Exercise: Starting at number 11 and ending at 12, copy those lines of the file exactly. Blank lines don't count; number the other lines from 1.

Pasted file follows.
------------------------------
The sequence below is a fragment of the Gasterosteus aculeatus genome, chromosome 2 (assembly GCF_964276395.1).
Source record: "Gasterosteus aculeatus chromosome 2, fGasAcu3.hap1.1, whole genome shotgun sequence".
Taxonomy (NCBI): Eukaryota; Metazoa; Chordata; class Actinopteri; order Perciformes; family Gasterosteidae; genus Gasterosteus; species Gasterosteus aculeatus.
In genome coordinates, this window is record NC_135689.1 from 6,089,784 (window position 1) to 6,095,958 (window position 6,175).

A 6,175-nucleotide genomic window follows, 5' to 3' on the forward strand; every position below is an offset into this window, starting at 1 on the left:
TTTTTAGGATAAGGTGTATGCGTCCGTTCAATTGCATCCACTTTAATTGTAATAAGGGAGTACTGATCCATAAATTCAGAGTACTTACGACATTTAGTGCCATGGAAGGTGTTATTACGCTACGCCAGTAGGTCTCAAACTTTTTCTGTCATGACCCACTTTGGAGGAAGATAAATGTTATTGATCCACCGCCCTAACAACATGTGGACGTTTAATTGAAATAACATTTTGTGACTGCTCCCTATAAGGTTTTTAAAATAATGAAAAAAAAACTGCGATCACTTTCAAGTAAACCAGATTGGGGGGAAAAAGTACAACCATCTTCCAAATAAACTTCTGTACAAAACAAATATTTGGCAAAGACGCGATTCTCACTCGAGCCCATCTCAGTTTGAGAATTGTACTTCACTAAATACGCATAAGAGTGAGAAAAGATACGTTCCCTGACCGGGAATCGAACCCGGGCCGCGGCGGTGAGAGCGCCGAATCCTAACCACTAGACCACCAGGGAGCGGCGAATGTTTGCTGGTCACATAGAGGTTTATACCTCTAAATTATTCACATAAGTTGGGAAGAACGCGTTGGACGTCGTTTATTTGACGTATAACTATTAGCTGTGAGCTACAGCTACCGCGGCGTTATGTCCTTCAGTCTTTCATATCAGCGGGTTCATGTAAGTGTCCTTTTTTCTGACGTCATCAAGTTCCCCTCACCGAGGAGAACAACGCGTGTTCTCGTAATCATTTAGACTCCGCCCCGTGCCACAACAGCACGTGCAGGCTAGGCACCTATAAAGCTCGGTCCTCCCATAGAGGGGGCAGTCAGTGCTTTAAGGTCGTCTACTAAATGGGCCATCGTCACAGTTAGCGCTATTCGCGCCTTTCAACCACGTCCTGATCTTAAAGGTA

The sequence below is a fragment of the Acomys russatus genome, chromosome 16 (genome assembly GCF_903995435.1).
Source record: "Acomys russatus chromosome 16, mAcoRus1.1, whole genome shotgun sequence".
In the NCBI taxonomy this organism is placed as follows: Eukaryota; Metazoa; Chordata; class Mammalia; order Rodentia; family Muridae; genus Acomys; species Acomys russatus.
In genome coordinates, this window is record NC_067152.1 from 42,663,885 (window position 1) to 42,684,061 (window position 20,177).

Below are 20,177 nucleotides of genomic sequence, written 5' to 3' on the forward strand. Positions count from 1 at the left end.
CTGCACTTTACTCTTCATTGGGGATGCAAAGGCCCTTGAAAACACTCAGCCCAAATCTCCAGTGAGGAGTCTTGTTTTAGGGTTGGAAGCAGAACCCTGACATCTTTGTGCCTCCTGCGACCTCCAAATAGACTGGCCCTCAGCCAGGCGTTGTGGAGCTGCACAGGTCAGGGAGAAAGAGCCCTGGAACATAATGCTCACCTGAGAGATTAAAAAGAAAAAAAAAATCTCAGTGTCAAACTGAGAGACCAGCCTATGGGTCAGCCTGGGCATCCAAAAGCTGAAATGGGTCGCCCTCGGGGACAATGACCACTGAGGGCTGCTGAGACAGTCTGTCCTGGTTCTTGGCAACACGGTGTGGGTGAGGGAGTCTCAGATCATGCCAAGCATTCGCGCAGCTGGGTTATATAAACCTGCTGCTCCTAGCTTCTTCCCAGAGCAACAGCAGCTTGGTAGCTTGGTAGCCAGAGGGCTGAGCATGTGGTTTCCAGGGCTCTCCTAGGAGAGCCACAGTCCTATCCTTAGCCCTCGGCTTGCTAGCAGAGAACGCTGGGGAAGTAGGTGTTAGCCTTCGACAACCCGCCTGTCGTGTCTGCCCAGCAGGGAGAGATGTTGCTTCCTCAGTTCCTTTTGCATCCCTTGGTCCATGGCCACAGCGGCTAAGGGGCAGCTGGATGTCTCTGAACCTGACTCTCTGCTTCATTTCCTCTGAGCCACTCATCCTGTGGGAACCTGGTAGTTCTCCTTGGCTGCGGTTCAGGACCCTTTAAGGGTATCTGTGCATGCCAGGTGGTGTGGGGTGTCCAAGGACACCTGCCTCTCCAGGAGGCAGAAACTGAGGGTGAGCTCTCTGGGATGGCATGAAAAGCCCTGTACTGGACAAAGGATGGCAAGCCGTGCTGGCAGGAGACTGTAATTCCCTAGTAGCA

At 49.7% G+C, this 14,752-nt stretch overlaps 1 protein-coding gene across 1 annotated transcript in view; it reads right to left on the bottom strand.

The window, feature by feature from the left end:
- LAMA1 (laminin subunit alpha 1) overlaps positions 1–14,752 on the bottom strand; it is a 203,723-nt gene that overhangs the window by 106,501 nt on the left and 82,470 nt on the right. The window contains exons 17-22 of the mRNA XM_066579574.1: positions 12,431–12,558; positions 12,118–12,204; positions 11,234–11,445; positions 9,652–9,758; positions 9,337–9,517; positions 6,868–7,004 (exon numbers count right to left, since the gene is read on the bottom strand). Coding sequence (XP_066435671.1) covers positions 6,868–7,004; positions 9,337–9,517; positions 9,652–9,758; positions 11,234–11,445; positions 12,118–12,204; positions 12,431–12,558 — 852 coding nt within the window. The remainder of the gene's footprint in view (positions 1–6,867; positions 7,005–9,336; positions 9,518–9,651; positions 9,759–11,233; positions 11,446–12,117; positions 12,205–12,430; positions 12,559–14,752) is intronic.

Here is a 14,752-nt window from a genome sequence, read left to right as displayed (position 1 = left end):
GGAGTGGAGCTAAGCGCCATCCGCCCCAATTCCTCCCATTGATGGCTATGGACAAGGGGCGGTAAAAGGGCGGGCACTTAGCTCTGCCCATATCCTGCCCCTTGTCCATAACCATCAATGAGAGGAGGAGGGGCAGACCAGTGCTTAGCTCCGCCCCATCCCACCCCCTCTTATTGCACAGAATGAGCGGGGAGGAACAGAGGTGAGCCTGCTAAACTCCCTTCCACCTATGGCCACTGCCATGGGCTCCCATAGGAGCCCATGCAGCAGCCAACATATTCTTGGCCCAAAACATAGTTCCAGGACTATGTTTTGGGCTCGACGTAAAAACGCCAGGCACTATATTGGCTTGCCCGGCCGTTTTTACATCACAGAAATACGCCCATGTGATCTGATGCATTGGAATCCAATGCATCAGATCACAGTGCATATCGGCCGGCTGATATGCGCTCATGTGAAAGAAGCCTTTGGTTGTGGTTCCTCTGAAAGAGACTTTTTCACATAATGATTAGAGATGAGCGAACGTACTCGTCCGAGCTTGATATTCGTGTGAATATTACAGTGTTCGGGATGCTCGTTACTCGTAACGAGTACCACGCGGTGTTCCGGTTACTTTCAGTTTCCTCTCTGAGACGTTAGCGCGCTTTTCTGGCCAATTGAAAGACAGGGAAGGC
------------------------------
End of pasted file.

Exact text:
Below are 20,177 nucleotides of genomic sequence, written 5' to 3' on the forward strand. Positions count from 1 at the left end.
CTGCACTTTACTCTTCATTGGGGATGCAAAGGCCCTTGAAAACACTCAGCCCAAATCTCCAGTGAGGAGTCTTGTTTTAGGGTTGGAAGCAGAACCCTGACATCTTTGTGCCTCCTGCGACCTCCAAATAGACTGGCCCTCAGCCAGGCGTTGTGGAGCTGCACAGGTCAGGGAGAAAGAGCCCTGGAACATAATGCTCACCTGAGAGATTAAAAAGAAAAAAAAAATCTCAGTGTCAAACTGAGAGACCAGCCTATGGGTCAGCCTGGGCATCCAAAAGCTGAAATGGGTCGCCCTCGGGGACAATGACCACTGAGGGCTGCTGAGACAGTCTGTCCTGGTTCTTGGCAACACGGTGTGGGTGAGGGAGTCTCAGATCATGCCAAGCATTCGCGCAGCTGGGTTATATAAACCTGCTGCTCCTAGCTTCTTCCCAGAGCAACAGCAGCTTGGTAGCTTGGTAGCCAGAGGGCTGAGCATGTGGTTTCCAGGGCTCTCCTAGGAGAGCCACAGTCCTATCCTTAGCCCTCGGCTTGCTAGCAGAGAACGCTGGGGAAGTAGGTGTTAGCCTTCGACAACCCGCCTGTCGTGTCTGCCCAGCAGGGAGAGATGTTGCTTCCTCAGTTCCTTTTGCATCCCTTGGTCCATGGCCACAGCGGCTAAGGGGCAGCTGGATGTCTCTGAACCTGACTCTCTGCTTCATTTCCTCTGAGCCACTCATCCTGTGGGAACCTGGTAGTTCTCCTTGGCTGCGGTTCAGGACCCTTTAAGGGTATCTGTGCATGCCAGGTGGTGTGGGGTGTCCAAGGACACCTGCCTCTCCAGGAGGCAGAAACTGAGGGTGAGCTCTCTGGGATGGCATGAAAAGCCCTGTACTGGACAAAGGATGGCAAGCCGTGCTGGCAGGAGACTGTAATTCCCTAGTAGCA